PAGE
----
In fact, according to Stainbak (2001)[3], inclusive education is a process through which all children, regardless of ability, race or any other difference, are offered the opportunity to become members of ordinary classrooms and learn from and with their peers, in the classroom, all together.

It also alludes to aspects of social exclusion concerning children who do not have the technological skills needed for an Economy 4.0. This reality condemns them to unemployment or precariousness in the context of an Economy 4.0.

.- This is the first time that the two UVic-UCC campuses, UVic and UManresa, have joined forces to take part in a European project of this nature. What are your expectations for this new experience?

We believe it will be a great two-way learning experience shared with all the participants, which will help strengthen our UVic-UCC University Federation.

Working closely for three years with many other international ‘partners’, who bring different perspectives and backgrounds, will allow us to delve deeper into some current educational issues at a European level, as well as being able to improve the educational level of various countries. It will be very advantageous to weave this network of collaborations, not only within our own territory, but also with very different realities which are geographically far away. The cooperation with UManresa, which is leading the project, is a way to consolidate the relationship between the two campuses and to be able to guarantee and share the specific characteristics of each one.

This collaborative relationship will accompany us in the different phases of research in order to extend this inclusive scientific approach to other contexts and communities.

.- Do you have the support of other institutions? What means do you have?

The schools are our great allies. Obviously, without the teaching staff and the complicity of teachers and children, research is not possible. The families are equally important in this aspect.

Town halls must also be able to participate in the changes, be informed, collaborate and be co-responsible because, after all, education forms a part of politics. For this project we have the support of Vic Town Hall and the collaboration with different schools in the city: the Santa Caterina/Dominiques-Vic School, the Dr. Salarich School and the El Remei Municipal Family Centre.

In addition, we also have a wide network of teachers, educators and professionals in the field of education interested in research and investigation, who will provide us with support in the different phases and programmes which take place during the three years of the project.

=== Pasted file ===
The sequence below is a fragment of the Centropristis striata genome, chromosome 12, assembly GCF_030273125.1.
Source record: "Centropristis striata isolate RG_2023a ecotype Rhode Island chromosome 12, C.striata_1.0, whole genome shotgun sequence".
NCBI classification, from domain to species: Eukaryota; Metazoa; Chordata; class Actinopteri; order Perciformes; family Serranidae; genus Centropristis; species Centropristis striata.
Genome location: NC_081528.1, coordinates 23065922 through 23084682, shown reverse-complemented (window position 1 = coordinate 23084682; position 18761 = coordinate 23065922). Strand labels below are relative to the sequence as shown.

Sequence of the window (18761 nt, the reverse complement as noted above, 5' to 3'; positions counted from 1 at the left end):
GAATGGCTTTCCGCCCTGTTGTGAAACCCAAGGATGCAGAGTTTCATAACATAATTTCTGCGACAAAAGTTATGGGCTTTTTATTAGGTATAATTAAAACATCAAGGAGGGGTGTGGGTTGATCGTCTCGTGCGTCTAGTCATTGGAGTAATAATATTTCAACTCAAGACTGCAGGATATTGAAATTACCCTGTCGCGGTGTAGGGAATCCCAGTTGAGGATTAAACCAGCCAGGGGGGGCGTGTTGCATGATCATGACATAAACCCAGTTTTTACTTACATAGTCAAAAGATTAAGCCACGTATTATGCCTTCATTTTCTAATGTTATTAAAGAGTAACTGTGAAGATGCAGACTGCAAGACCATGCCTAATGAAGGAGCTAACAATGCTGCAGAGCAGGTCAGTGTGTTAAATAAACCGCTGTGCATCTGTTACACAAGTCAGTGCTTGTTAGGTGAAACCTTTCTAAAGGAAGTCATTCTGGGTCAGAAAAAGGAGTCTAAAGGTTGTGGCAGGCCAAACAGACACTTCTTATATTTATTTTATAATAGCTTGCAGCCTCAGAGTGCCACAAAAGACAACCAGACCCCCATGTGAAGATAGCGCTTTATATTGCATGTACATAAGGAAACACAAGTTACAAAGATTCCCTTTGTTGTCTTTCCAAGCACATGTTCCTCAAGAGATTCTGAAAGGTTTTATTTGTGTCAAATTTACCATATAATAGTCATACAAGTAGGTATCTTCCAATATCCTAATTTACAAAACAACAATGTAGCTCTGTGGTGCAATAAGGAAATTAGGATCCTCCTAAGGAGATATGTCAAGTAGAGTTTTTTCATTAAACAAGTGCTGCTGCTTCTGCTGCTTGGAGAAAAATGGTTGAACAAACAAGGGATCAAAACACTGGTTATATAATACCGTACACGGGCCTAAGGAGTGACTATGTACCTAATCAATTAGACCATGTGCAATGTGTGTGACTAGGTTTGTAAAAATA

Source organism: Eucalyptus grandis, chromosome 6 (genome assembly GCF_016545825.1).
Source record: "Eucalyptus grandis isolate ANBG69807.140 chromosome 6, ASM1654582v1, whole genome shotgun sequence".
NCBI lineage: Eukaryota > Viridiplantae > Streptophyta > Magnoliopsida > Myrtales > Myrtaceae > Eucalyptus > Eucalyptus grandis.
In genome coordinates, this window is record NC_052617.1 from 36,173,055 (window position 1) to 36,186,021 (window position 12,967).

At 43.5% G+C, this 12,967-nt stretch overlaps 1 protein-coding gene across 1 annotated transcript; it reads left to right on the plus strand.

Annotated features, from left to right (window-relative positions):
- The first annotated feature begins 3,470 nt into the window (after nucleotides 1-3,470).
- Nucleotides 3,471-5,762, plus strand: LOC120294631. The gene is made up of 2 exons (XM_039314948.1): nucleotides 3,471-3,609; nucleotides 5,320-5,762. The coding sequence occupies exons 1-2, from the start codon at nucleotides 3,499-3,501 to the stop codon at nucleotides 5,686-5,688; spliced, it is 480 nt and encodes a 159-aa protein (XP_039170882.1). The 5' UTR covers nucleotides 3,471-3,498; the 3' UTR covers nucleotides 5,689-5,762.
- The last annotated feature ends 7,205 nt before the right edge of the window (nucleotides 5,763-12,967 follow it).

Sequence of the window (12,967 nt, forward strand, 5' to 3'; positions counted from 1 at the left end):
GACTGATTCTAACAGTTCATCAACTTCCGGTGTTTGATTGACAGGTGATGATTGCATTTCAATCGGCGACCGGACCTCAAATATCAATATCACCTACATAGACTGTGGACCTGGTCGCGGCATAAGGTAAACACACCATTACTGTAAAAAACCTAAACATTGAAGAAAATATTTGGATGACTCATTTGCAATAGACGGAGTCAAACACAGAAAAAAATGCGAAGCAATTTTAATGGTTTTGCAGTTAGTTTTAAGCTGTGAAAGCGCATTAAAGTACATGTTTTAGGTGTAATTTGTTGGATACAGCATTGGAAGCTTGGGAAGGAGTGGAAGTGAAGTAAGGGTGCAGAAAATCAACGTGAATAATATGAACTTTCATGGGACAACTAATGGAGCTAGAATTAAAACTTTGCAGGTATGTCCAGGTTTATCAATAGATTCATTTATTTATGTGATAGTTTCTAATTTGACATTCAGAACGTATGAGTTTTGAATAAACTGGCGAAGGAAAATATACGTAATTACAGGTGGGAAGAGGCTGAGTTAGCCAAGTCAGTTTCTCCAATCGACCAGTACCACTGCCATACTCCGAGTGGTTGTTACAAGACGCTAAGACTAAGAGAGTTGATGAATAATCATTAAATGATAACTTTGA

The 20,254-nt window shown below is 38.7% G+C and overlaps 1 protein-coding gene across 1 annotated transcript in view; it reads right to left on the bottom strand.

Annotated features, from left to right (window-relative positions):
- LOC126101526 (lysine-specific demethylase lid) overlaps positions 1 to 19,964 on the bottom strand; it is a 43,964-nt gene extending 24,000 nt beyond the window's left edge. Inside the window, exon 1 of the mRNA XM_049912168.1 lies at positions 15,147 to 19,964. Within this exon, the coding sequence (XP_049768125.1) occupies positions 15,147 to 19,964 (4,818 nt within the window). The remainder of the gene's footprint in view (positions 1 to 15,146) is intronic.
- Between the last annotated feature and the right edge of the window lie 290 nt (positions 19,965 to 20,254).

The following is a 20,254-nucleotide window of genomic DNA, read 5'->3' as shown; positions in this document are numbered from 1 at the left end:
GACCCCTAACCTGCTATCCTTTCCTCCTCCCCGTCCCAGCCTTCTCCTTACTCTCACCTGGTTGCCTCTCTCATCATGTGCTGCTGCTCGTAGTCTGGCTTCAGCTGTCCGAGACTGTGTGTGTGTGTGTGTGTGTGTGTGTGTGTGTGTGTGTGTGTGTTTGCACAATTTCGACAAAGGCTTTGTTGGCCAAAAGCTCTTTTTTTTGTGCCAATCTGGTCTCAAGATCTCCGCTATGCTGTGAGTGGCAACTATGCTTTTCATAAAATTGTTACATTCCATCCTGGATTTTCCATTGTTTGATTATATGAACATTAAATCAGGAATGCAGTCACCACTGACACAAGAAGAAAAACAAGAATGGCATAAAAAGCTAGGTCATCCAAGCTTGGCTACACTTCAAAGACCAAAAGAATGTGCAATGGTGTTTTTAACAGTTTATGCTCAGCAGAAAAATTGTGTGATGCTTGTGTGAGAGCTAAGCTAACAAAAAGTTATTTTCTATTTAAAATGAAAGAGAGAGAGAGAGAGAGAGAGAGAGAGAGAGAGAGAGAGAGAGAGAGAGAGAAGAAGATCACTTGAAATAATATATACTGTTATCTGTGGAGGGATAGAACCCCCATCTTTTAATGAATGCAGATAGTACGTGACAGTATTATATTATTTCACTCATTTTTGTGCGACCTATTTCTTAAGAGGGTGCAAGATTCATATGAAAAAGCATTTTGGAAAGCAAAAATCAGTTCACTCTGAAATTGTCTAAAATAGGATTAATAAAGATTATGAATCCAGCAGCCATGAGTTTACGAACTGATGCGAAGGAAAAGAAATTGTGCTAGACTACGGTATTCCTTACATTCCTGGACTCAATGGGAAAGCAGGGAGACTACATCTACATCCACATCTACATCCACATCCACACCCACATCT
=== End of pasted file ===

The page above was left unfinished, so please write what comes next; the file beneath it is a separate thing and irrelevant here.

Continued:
The team is made up of UVic-UCC researchers, experts in the fields of education and social inclusion: namely, Francesca Davoli, Berta Vila and Mireia Canals (Faculty of Education, Translation and Human Sciences) and Salvador Simó (Faculty of Health and Welfare Sciences). The team will also be made up of other professionals who will collaborate on the project.

.- How do you envisage that C4S can contribute to promoting social inclusion through new technological opportunities?

Mastery of new technological skills will be the key for accessing the future job market, therefore it is essential to focus on the way they can be acquired from the preschool stage. However, inclusion is not just fostered through technology. Education is constructed through contexts, people and relationships, knowledge, skills and competencies and, consequently, value must be given to the actions and thoughts of each child, and their ways of learning. It is understood that this is the way to contribute to their own construction and development as a person in relation to the rest of the group, children and adults, teachers and families. From early childhood education to the other formative stages, if girls and boys are recognized as capable beings and accompanied by educators who believe in their potential, they will be able to develop those attitudes and skills necessary to grow and act in contemporary and future society. As Dr. Echeita succinctly attests, “Dreaming of inclusive education for everyone is not a utopia but a path to follow.”

[1] Gómez-Motilla, C., & Ruiz-Gallardo, J. R. (2016). El rincón de la ciencia y la actitud hacia las ciencias en educación infantil. Revista Eureka sobre enseñanza y divulgación de las ciencias, 13(3), 643-666.


[3] BRAY STAINBACK, S. “L’educació inclusiva: definició, context i motius”. Suports, 2001, vol.5, núm.1, p. 18-25.